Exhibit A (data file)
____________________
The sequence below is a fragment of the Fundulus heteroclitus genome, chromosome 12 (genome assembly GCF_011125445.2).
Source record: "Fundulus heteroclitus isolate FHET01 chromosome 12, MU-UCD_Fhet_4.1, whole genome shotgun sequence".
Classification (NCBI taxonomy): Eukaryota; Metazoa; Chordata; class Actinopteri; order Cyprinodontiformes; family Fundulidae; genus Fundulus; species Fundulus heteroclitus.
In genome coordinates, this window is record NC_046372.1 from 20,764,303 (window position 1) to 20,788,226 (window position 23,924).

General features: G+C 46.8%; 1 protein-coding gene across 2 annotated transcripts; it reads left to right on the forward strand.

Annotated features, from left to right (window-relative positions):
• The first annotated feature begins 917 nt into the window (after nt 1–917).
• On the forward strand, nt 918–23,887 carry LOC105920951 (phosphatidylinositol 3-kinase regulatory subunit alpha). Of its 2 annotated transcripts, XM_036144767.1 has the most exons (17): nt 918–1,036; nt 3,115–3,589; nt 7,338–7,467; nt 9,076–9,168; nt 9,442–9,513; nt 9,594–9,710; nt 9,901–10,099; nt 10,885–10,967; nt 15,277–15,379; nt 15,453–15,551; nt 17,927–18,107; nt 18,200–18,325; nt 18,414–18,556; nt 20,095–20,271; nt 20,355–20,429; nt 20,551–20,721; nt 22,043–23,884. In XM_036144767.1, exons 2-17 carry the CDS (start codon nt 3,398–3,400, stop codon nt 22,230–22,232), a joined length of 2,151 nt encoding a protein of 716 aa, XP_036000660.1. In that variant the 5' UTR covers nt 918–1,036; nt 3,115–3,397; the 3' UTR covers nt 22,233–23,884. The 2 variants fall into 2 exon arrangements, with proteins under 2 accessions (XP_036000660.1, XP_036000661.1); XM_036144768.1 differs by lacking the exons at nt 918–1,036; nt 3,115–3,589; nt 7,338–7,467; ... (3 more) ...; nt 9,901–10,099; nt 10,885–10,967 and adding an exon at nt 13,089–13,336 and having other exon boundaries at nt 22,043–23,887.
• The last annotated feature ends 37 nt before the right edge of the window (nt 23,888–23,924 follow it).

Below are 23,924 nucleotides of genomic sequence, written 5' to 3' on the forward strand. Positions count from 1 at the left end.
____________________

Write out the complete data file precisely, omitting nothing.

The sequence below is a fragment of the Fundulus heteroclitus genome, chromosome 12 (genome assembly GCF_011125445.2).
Source record: "Fundulus heteroclitus isolate FHET01 chromosome 12, MU-UCD_Fhet_4.1, whole genome shotgun sequence".
Classification (NCBI taxonomy): Eukaryota; Metazoa; Chordata; class Actinopteri; order Cyprinodontiformes; family Fundulidae; genus Fundulus; species Fundulus heteroclitus.
In genome coordinates, this window is record NC_046372.1 from 20,764,303 (window position 1) to 20,788,226 (window position 23,924).

General features: G+C 46.8%; 1 protein-coding gene across 2 annotated transcripts; it reads left to right on the forward strand.

Annotated features, from left to right (window-relative positions):
• The first annotated feature begins 917 nt into the window (after nt 1–917).
• On the forward strand, nt 918–23,887 carry LOC105920951 (phosphatidylinositol 3-kinase regulatory subunit alpha). Of its 2 annotated transcripts, XM_036144767.1 has the most exons (17): nt 918–1,036; nt 3,115–3,589; nt 7,338–7,467; nt 9,076–9,168; nt 9,442–9,513; nt 9,594–9,710; nt 9,901–10,099; nt 10,885–10,967; nt 15,277–15,379; nt 15,453–15,551; nt 17,927–18,107; nt 18,200–18,325; nt 18,414–18,556; nt 20,095–20,271; nt 20,355–20,429; nt 20,551–20,721; nt 22,043–23,884. In XM_036144767.1, exons 2-17 carry the CDS (start codon nt 3,398–3,400, stop codon nt 22,230–22,232), a joined length of 2,151 nt encoding a protein of 716 aa, XP_036000660.1. In that variant the 5' UTR covers nt 918–1,036; nt 3,115–3,397; the 3' UTR covers nt 22,233–23,884. The 2 variants fall into 2 exon arrangements, with proteins under 2 accessions (XP_036000660.1, XP_036000661.1); XM_036144768.1 differs by lacking the exons at nt 918–1,036; nt 3,115–3,589; nt 7,338–7,467; ... (3 more) ...; nt 9,901–10,099; nt 10,885–10,967 and adding an exon at nt 13,089–13,336 and having other exon boundaries at nt 22,043–23,887.
• The last annotated feature ends 37 nt before the right edge of the window (nt 23,888–23,924 follow it).

Below are 23,924 nucleotides of genomic sequence, written 5' to 3' on the forward strand. Positions count from 1 at the left end.